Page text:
Tuesday, November 13, 2007
"El Mexicano", 18" x 24" oil on canvas, 2006
This is another painting that I like very much, for some of the same reasons that I discussed in my last post "Burro Bonito".
It has a lot of loose painterly brushwork. The few hard edges are reserved for the center of interest, the man and horse. The the rest of the painting is mostly soft and lost edges, which play a supporting role to the center of interest.
In this painting I wanted to convey the sense of heat from the hot sun, so I used a burnt sienna under painting, and let a lot of that color show through.
I paint a thin wash of burnt sienna mixed with lots of paint thinner all over the canvas. When it has set for about five or ten minutes I rub it down with a rag to even it out and leave a transparent wash which I let dry before painting over it. Always do this in a well ventilated area.
Detail "El Mexicano"
For this painting I used a reference photo that I took up the street from my house. There were a lot of trees and nopal cactus in the photo, but I chose to just hint at those so I would not distract from the man on the horse. The background is really just color notes. There is not much value contrast within all of that brush and cactus. That would draw too much attention away from my focus.
Detail "El Mexicano"
The sharpest edges are saved for the center of interest and so are my brightest colors. The red blanket, the yellow rope and the blue shadows on his white clothes are the three primary colors. Grouped together, they help draw attention to that area.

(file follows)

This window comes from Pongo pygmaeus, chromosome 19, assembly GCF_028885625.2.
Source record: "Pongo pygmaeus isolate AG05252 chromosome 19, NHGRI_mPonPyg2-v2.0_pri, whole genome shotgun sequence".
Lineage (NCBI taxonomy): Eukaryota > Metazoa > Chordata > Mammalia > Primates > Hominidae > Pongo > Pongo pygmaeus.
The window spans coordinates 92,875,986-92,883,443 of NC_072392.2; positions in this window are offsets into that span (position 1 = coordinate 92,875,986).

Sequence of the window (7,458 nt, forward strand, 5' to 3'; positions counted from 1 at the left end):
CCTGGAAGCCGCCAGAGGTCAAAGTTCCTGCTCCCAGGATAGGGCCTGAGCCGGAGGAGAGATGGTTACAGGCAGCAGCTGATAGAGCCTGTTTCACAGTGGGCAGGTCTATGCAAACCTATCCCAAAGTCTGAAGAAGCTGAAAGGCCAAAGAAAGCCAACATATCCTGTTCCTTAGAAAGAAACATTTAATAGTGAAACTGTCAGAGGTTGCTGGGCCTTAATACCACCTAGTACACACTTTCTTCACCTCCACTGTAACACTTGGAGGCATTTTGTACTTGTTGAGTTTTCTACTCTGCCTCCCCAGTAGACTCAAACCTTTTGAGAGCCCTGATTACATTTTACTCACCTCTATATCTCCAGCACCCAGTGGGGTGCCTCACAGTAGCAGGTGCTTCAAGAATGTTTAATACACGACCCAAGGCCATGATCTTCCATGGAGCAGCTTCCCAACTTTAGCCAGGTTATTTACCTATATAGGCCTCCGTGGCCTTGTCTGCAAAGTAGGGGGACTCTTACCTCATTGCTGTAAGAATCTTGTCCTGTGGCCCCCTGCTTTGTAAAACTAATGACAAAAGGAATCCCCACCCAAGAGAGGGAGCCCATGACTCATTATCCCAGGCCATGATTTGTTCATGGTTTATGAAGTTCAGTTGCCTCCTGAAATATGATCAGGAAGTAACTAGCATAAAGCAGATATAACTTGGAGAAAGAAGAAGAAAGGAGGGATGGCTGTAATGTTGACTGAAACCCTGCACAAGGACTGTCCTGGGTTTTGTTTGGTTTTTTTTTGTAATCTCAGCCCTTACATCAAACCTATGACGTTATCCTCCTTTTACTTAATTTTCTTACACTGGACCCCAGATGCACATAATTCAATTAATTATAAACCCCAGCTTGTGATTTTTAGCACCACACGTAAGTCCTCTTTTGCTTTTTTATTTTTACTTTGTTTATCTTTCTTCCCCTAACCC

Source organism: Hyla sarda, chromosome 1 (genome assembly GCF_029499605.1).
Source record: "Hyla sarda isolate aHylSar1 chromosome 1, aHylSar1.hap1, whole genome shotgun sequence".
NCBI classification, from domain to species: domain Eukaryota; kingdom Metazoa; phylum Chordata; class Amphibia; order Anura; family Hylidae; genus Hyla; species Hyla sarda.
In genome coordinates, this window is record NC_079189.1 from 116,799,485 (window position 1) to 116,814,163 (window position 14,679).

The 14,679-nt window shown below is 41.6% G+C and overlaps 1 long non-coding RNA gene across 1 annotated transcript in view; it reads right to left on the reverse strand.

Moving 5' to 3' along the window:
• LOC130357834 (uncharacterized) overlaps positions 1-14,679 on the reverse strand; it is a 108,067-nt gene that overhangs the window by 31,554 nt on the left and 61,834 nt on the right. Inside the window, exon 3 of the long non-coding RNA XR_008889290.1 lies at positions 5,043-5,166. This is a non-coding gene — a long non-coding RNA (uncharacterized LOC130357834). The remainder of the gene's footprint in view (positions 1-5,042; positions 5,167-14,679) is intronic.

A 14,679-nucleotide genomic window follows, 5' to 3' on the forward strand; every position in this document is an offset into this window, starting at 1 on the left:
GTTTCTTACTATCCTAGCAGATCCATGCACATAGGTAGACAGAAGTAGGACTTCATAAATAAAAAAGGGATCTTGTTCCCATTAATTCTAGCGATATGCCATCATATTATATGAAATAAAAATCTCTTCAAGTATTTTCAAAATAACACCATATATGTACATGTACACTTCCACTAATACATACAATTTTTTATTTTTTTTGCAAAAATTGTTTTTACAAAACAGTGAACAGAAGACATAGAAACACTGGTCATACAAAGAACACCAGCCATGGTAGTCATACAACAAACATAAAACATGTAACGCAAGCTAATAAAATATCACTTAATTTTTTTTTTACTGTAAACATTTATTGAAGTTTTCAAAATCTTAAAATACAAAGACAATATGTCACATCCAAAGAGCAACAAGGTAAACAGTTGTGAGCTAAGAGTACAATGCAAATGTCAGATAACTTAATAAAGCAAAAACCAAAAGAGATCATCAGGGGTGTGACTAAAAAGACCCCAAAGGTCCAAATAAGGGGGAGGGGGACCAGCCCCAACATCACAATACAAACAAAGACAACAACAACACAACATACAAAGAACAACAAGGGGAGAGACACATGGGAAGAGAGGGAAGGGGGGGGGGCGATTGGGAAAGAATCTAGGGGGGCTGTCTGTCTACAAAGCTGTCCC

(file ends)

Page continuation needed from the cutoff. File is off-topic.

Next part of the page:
The lightest value in the painting is the white of the man's clothes. The next lightest value is the sky and a few of the cactus paddles behind the man's face that are getting direct sun. Since the man's face is in shadow, I just painted one main tone for his face. After laying in the shadow colors of his face and hat, I worked the negative space around his head and hat with the sky color. Notice how I continued with the same light value, but a different color (the cactus) on the back side of his head. Then, going down the man's shoulder and arm, I used one of the darkest values in the painting against the lightest. It was not like that in the photo, but I changed it to make it fit my needs. You have to be careful when you use photos to not just copy them blindly. I rearrange, edit or combine elements from other photos as needed.
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